We treat many different foot and ankle conditions for our patients at Foot & Ankle Associates of Florida. With the numerous conditions and injuries sustained, it makes sense there are also a variety of root causes for them. In some cases, the problem is an inherited structural issue (bunions, hammertoes, flatfeet). Others are problems caused by microorganisms (fungal toenails, athlete’s foot). Still others stem from diseases and disorders (diabetic neuropathy, rheumatoid arthritis).
Another major cause for foot and ankle issues is physical trauma.
What is Physical Trauma?
People tend to be quick to associate trauma with blunt forces, but trauma can refer to any injury that has a sudden onset and requires medical attention. Often, trauma is a serious medical concern, with potential problems including blood loss and severe pain. In addition to blunt force injuries, burns and cuts are other forms of trauma.
Typically, we will refer to the injuries resulting from trauma as “acute.” These are different from chronic injuries, which are ones that develop after exercising or playing a sport for a long period of time. Achilles tendonitis and plantar fasciitis are examples of chronic conditions.
Types of Fractures Caused by Blunt Force
Blunt force can often, but not always, lead to a broken bone. There are different types of fractures which can be sustained by physical trauma, including:
- Simple – The broken bone has not pierced the skin.
- Stable – The fractured ends of the bone line up in a normal fashion and will heal correctly.
- Transverse – The fracture line of the bone is horizontal.
- Oblique – The fracture line of the bone is angled.
- Compound – Skin has been punctured by either the broken bone itself or by the physical trauma that caused the break.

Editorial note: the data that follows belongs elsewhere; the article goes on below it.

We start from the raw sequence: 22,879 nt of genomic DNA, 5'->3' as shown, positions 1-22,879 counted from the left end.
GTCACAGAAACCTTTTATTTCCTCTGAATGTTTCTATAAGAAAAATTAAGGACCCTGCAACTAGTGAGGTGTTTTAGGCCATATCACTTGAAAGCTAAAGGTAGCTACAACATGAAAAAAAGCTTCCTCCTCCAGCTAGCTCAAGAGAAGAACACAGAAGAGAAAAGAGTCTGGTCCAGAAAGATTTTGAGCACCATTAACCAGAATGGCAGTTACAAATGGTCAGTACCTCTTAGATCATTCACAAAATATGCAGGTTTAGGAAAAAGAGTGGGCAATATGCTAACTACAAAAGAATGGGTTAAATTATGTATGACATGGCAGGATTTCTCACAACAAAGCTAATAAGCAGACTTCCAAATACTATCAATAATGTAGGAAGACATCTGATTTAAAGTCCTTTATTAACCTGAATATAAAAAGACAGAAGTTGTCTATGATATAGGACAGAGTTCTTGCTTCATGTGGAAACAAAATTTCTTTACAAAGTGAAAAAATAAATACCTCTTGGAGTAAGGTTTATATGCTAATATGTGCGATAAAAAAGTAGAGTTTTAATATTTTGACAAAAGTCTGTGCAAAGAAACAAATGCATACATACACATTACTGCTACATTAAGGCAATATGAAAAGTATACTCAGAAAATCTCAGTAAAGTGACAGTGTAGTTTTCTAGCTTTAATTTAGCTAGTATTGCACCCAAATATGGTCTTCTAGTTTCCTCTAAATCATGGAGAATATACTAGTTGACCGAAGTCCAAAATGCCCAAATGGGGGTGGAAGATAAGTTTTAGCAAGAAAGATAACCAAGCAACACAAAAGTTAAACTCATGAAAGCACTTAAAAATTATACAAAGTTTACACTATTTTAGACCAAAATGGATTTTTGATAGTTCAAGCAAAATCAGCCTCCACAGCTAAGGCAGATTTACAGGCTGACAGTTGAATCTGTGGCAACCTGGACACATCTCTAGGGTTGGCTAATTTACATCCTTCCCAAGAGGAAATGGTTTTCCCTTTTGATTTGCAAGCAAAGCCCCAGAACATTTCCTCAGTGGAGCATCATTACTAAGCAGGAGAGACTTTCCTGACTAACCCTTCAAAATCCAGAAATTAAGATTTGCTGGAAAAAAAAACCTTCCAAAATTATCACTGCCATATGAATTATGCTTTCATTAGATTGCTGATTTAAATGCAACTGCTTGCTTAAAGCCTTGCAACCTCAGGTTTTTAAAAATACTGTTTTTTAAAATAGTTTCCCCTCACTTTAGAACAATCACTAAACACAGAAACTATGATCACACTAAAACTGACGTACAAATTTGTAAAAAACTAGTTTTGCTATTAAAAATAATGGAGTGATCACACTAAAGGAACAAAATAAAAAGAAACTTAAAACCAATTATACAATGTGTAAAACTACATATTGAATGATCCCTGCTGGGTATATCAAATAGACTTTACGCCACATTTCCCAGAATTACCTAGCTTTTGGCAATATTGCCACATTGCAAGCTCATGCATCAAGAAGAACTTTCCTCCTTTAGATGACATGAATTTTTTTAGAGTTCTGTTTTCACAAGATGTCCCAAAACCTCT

- Comminuted – The bone has shattered into three or more pieces.
The Healing Process for Bone Fractures
The body repairs broken bones in three stages:
1.Inflammation – This begins when the fracture happens and is a necessary stage for providing blood to the injured area. Once there, the blood begins to clot in order to provide an initial framework and stability as the body starts to produce new tissue.
2.Bone production – In this second stage, clotted blood starts being replaced by cartilage and fibrous tissues, which, in turn, will be replaced with solid bone tissue.
3.Bone remodeling – During the final stage, bone tissue develops and becomes dense and compact. At this point, circulation resumes at its normal levels.
Various factors play a role in dictating exactly how long the entire healing process will take. In most cases, a broken bone needs roughly 6 to 8 weeks for a significant degree of healing. Adult bones take longer to heal then children’s bones.
Complete Foot Care in Florida
No matter if your foot or ankle issue is caused by physical trauma or has another origin, you can find the effective care and treatment you need at Foot & Ankle Associates of Florida. Our skilled, knowledgeable podiatrists are ready to listen, determine the root cause of the issue, and create a treatment plan to relieve painful symptoms and restore functionality.
For more information on trauma and the treatment options we provide, or if you have any questions about our practice, give us a call at 407-339-7759 or 352-589-9550 (if you call from Lake County). You can also request an appointment with any of our Orlando, Kissimmee, Altamonte Springs, Tavares, and Lake Mary offices online right now.